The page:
Tuesday, September 22, 2009

How To Choose Between Male and Female Dogs

By Mary Stasiewicz

In some ways, choosing between male and female dogs is a matter of personal preference. However, there are some characteristics which are common in bitches and other characteristics which are common in male dogs. It is important to evaluate these characteristics and determine which sex would fit in best with your home situation. Additionally, choosing between male and female dogs is important if you already have another bitch or male dog and are choosing an additional dog. This article will list a few characteristics of bitches, a few characteristics of male dogs, and how to choose between male and female dogs when considering a second or third dog.

Monday, September 21, 2009

Thicker Coat "What is it"???

Schnauzers, have different types of Schnauzer hair. Hair types vary from
the coarse German bristle terrier type hair (seen in the show ring) to the
ultra soft sheltie/type hair. Somewhere in the middle is the cotton
candy type hair that gets those really yucky mats. Because the
Schnauzer is a mix of the Affenpincher and the Poodle, you also
find Schnauzers with straight hair, others with dense curly poodle
type hair, and every other variation in between.

We have pups now with the thicker soft straight type hair
that almost never mats. Many people are breeding "Designer Dogs" by crossing several different breeds. We know at Schnauzes Of Taylor, mixing several breeds can be problematic from a health standpoint. We recommend sticking to a purebred AKC schnauzer and getting the coat that fits your lifestyle.

Sunday, September 20, 2009

New Canine Parvo virus strain (Oklahoma St. University)‏

There was a new canine parvovirus strain identified last year by OSU:


OSU Laboratory First to Discover a Virus in United States - OADDL
Identifies A New Canine Parvovirus


STILLWATER, Okla.-a team of Oklahoma State University (OSU)
veterinarians, virologists and pathologists at the Oklahoma Animal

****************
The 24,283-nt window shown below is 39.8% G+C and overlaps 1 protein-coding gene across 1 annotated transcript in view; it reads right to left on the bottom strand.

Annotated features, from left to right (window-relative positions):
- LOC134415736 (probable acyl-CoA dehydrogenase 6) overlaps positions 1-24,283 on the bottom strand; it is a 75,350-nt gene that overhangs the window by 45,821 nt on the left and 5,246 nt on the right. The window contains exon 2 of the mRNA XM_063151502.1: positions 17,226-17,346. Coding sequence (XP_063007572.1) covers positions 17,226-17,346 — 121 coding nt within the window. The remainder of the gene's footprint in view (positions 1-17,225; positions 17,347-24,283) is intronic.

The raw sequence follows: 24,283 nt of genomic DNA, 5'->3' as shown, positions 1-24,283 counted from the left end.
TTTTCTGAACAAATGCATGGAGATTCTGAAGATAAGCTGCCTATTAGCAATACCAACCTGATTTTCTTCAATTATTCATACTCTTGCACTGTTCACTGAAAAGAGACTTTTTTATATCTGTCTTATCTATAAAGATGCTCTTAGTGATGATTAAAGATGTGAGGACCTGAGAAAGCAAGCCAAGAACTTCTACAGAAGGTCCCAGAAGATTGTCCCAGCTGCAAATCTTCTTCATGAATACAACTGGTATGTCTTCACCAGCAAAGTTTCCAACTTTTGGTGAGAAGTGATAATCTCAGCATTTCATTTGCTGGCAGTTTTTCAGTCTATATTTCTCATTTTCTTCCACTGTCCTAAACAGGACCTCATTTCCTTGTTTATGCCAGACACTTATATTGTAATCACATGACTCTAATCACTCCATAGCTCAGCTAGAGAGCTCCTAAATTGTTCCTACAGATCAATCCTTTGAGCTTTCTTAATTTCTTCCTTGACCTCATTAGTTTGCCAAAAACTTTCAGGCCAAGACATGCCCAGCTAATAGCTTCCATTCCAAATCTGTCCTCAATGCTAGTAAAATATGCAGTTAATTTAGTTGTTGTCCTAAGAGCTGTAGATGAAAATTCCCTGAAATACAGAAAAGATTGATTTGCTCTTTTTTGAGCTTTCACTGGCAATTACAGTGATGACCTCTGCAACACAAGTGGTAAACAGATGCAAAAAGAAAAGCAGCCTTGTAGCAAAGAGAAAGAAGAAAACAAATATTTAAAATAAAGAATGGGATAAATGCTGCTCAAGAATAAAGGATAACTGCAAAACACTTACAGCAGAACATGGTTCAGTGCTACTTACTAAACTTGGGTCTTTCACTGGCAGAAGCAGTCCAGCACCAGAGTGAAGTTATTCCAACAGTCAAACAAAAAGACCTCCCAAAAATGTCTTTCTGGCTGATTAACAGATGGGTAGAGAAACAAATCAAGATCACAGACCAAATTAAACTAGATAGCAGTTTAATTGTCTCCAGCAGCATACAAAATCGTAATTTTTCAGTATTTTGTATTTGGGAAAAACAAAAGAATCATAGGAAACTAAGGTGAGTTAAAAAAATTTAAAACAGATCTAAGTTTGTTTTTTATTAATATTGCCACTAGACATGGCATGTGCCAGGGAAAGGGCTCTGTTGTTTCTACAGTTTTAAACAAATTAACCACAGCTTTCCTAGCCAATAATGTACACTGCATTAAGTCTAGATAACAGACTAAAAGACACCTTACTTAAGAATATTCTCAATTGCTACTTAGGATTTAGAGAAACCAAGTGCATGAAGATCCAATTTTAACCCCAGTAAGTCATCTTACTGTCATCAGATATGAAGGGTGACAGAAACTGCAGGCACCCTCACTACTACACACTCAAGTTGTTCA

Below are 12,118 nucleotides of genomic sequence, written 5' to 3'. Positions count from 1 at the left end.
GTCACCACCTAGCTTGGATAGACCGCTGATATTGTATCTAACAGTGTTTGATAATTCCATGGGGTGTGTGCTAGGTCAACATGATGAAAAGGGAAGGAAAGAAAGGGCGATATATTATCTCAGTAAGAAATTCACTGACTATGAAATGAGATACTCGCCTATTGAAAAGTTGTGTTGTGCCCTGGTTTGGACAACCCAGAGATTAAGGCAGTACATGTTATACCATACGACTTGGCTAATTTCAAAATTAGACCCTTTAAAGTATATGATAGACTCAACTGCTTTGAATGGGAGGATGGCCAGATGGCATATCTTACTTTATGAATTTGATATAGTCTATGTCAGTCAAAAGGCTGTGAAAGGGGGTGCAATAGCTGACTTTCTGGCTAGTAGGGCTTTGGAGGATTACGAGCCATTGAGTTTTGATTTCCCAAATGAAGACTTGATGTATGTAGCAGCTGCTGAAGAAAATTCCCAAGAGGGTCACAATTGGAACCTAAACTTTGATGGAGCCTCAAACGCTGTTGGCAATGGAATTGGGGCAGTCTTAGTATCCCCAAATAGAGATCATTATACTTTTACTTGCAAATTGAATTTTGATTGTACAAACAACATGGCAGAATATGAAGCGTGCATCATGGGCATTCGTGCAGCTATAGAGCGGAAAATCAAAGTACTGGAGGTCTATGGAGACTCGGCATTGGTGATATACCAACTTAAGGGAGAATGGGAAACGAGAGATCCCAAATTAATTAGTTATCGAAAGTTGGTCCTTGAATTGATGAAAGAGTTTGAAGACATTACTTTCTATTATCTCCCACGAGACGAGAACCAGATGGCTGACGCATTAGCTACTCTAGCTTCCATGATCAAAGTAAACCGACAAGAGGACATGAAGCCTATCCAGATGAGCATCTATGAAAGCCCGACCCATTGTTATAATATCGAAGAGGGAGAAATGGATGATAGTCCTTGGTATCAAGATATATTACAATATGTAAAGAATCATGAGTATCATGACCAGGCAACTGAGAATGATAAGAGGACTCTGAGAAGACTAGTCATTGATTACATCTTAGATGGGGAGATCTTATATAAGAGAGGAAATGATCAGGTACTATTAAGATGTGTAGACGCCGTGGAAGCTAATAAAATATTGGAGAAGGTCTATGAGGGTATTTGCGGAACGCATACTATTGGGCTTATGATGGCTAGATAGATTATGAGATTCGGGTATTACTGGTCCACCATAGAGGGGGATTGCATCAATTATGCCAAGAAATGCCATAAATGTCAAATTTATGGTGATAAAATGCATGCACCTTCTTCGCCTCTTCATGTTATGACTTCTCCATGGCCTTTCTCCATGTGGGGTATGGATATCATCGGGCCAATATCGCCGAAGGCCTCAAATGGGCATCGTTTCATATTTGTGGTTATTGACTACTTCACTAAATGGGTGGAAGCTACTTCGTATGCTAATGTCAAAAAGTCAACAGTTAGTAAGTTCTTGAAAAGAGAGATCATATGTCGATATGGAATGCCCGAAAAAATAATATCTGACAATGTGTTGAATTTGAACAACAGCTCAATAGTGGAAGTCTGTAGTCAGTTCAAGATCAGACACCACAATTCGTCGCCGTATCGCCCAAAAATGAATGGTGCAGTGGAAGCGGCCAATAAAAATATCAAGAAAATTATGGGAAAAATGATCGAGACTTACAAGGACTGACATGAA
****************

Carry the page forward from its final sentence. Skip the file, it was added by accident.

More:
Disease Diagnostic Laboratory (OADDL) recently published a paper in the
Journal of Clinical Microbiology on their findings from a Canine
parvovirus (CPV) study. Led by Dr. Sanjay Kapil, the group is the first
to describe the CPV type 2c variant in the United States.

"We were quite fortunate to discover this variant," explains Kapil. "It
has been known for six years in Italy but nobody paid attention to it
here until we found it last year."

Shortly after Kapil joined the OSU Center for Veterinary Health
Sciences, he received a case at the OADDL. The adult dog had been
vaccinated multiple times and still became sick with Parvovirus.

"This was very unusual and we were totally surprised that it was CPV
type 2c, which had not been found in the U.S. until then," says Kapil.
"What was so interesting was that after we described this disease, we
ended up with samples from other locations here in the U.S."

A patent has been filed on the characteristics of the U.S. CPV-2c. The
team reports that 500 samples were submitted from locations in south
California to south Florida. The published paper has been presented at
national level meetings and internationally in Italy and Melbourne,
Australia. However, their work is not done.

"The team work was most important. Sometimes we received ten dead
puppies a day. We are working with several veterinarians and are
receiving samples from cases with a history of vaccine failure,"
continues Kapil. "Diagnostic laboratories need to be involved to
identify CPV-2c. The disease now exists in all countries except
Australia because of its geographical isolation."

According to Kapil, the disease presentation is different in that
normally parvovirus does not affect adult dogs only puppies. However,
since publishing their findings, the OADDL has received samples from
adult dogs in Minnesota.

"Veterinarians are confused because the in office diagnostic tests come
up negative," explains Kapil. "Clinically it looks like parvovirus so
they send it to us. The OADDL tests it and it is parvovirus. Now
world-wide (except for Australia), this particular variant can attack
the heart and intestines."

He goes on to say that the mortality can be quite heavy. One breeder
claims to have lost 600 puppies in one night. Without diagnostic
confirmation, it is not known if the cause was simply this virus or if
other factors were involved.

"We will continue to study CPV-2c. Through collaborations with others we
will search for more effective vaccines," he promises.

Of 80 cases tested by the OADDL, 26 were from Oklahoma puppies/dogs. Of
those 26, 15 tested positive for CPV-2c. For more information on the
Oklahoma State University Center for Veterinary Health Sciences, visit